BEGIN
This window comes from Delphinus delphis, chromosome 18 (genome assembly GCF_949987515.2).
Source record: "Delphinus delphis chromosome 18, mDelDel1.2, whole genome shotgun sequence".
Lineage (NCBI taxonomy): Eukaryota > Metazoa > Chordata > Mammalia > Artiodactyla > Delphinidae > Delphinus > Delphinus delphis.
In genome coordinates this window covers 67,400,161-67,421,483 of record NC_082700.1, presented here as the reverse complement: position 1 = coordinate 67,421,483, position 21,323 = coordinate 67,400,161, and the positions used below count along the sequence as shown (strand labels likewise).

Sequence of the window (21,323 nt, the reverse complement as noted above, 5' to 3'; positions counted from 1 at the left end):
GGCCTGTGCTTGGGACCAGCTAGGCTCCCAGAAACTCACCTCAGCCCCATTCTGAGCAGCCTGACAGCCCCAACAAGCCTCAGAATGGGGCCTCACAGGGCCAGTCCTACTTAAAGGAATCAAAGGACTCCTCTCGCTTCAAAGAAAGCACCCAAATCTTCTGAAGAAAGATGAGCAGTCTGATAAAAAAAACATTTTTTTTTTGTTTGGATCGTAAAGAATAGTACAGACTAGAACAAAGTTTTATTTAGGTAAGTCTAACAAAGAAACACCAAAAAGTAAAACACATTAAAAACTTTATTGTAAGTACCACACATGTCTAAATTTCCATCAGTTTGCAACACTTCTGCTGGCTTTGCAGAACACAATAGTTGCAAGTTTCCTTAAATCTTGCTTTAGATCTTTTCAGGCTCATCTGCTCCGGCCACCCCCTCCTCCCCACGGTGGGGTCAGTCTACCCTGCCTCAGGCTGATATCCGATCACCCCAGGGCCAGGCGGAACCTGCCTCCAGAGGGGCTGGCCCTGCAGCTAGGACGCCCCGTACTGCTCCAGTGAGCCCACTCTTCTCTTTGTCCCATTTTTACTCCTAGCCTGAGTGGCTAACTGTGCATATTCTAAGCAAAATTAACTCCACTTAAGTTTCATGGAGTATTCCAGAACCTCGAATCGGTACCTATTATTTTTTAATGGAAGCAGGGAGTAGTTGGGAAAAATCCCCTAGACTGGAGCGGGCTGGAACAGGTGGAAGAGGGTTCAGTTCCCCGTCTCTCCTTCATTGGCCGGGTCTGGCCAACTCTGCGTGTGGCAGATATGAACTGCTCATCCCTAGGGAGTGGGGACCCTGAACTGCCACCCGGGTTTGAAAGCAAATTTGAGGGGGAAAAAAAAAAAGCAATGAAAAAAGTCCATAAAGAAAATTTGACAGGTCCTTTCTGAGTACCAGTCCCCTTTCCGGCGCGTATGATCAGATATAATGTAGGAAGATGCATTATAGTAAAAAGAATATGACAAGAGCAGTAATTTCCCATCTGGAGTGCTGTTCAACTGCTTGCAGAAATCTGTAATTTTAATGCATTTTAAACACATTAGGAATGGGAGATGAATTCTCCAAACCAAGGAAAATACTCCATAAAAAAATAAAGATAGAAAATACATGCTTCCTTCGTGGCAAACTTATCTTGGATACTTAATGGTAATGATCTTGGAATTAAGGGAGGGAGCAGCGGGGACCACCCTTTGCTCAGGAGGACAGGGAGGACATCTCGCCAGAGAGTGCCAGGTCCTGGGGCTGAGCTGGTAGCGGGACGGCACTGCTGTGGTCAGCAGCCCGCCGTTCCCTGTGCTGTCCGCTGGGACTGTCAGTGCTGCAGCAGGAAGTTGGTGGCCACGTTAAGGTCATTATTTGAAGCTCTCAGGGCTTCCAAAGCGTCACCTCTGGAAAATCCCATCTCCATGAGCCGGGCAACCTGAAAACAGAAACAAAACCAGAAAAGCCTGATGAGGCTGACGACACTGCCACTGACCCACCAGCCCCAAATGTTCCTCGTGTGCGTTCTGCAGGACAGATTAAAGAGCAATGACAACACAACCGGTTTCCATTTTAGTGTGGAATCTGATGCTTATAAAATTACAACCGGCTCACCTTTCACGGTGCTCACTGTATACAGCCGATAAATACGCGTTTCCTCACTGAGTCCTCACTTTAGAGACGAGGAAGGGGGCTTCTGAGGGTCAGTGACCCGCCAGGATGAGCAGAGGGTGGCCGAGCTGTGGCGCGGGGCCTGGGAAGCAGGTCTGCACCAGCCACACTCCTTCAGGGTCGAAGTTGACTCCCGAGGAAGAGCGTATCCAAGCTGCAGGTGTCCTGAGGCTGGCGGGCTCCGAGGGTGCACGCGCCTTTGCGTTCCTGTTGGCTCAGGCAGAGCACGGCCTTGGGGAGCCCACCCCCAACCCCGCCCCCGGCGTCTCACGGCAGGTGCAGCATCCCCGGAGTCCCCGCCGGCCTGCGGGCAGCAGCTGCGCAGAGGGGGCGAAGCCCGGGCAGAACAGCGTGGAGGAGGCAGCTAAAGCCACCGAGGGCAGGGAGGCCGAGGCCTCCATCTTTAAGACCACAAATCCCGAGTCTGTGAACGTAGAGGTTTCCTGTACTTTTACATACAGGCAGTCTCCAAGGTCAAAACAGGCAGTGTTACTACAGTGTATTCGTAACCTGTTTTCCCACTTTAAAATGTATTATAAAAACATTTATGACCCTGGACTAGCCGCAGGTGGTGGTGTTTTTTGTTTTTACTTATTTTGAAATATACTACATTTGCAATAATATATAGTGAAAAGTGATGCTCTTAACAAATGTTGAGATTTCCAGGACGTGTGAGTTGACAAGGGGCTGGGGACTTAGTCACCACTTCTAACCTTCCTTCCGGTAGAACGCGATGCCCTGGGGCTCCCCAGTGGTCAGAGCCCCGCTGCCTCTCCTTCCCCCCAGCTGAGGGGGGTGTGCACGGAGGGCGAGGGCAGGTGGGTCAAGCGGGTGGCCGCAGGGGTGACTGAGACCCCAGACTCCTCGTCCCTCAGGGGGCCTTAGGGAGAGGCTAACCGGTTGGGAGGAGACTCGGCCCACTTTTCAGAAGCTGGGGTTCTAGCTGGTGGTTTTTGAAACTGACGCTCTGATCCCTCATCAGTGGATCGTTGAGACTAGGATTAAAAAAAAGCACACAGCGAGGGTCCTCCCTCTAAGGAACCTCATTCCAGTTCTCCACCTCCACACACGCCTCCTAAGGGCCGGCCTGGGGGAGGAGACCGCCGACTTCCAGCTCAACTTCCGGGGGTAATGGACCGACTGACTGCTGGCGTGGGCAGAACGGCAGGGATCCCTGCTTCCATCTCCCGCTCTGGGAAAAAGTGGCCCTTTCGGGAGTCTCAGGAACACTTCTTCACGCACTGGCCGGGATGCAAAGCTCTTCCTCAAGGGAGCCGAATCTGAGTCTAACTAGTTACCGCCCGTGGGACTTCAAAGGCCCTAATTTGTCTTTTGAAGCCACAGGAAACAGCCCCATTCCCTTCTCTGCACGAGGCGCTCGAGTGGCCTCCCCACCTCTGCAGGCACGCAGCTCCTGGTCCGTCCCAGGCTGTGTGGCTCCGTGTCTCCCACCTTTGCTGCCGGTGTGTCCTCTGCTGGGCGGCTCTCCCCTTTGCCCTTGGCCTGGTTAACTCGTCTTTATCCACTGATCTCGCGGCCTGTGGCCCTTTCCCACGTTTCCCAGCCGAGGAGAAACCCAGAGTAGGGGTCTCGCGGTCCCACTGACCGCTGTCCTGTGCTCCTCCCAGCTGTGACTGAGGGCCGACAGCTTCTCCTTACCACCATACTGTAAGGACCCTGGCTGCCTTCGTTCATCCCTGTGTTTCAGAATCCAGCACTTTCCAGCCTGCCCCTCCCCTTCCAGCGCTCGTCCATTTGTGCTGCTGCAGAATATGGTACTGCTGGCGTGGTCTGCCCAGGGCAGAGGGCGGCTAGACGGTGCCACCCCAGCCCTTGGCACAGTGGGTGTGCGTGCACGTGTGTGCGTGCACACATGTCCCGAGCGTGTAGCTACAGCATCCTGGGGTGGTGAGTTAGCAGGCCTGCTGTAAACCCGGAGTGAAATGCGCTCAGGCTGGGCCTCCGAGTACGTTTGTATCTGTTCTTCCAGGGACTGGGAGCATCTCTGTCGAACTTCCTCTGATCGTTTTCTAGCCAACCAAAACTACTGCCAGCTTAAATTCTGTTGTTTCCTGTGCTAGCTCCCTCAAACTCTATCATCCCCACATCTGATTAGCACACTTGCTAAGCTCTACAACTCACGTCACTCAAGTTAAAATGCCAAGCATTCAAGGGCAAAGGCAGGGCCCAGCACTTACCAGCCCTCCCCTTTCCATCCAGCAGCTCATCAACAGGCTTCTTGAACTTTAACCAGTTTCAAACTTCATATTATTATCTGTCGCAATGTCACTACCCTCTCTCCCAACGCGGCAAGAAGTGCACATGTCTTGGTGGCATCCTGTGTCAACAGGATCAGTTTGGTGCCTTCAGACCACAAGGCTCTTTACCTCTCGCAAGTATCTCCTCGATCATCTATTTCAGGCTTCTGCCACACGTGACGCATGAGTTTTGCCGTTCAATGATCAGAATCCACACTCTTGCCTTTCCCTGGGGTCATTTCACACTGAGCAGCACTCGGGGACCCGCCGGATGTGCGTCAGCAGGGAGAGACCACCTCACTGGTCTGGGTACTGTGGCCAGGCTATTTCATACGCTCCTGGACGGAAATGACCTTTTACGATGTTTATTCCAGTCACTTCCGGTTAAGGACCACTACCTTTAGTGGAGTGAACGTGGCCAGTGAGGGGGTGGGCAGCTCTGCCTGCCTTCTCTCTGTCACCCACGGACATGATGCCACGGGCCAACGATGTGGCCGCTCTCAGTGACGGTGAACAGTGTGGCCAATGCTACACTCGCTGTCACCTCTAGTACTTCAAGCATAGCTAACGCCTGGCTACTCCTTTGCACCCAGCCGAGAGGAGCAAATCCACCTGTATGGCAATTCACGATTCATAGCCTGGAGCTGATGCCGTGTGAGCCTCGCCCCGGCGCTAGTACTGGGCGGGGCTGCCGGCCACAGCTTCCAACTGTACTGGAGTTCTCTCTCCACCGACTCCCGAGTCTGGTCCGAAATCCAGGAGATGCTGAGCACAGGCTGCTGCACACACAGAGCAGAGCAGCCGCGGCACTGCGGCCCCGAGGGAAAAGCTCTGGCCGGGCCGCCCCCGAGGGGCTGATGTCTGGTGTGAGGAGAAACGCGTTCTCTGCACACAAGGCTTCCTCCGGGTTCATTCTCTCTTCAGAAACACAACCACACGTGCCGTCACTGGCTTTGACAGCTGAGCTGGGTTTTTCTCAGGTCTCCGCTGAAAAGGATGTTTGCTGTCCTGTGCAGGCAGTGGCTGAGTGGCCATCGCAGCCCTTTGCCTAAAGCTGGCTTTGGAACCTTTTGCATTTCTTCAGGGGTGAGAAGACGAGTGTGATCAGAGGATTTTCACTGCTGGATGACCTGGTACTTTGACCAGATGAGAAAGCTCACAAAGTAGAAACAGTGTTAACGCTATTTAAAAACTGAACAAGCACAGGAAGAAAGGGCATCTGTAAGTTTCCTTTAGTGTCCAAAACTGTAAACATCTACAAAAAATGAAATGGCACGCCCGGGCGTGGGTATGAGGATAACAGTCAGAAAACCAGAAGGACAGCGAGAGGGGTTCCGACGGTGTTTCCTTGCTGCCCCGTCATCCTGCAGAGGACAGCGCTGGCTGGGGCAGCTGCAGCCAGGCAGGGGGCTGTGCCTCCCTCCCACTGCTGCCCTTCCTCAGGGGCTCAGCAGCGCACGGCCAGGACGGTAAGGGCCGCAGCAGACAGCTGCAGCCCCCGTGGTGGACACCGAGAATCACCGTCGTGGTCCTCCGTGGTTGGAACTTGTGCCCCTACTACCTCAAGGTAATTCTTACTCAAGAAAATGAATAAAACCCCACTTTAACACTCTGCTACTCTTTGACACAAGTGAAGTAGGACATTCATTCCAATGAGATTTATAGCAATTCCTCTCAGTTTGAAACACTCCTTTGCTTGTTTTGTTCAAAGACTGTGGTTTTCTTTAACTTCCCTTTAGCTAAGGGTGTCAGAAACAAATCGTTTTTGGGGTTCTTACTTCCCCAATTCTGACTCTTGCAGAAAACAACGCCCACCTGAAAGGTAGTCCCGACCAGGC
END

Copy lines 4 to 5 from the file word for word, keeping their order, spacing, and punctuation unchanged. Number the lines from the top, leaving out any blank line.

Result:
In genome coordinates this window covers 67,400,161-67,421,483 of record NC_082700.1, presented here as the reverse complement: position 1 = coordinate 67,421,483, position 21,323 = coordinate 67,400,161, and the positions used below count along the sequence as shown (strand labels likewise).

Sequence of the window (21,323 nt, the reverse complement as noted above, 5' to 3'; positions counted from 1 at the left end):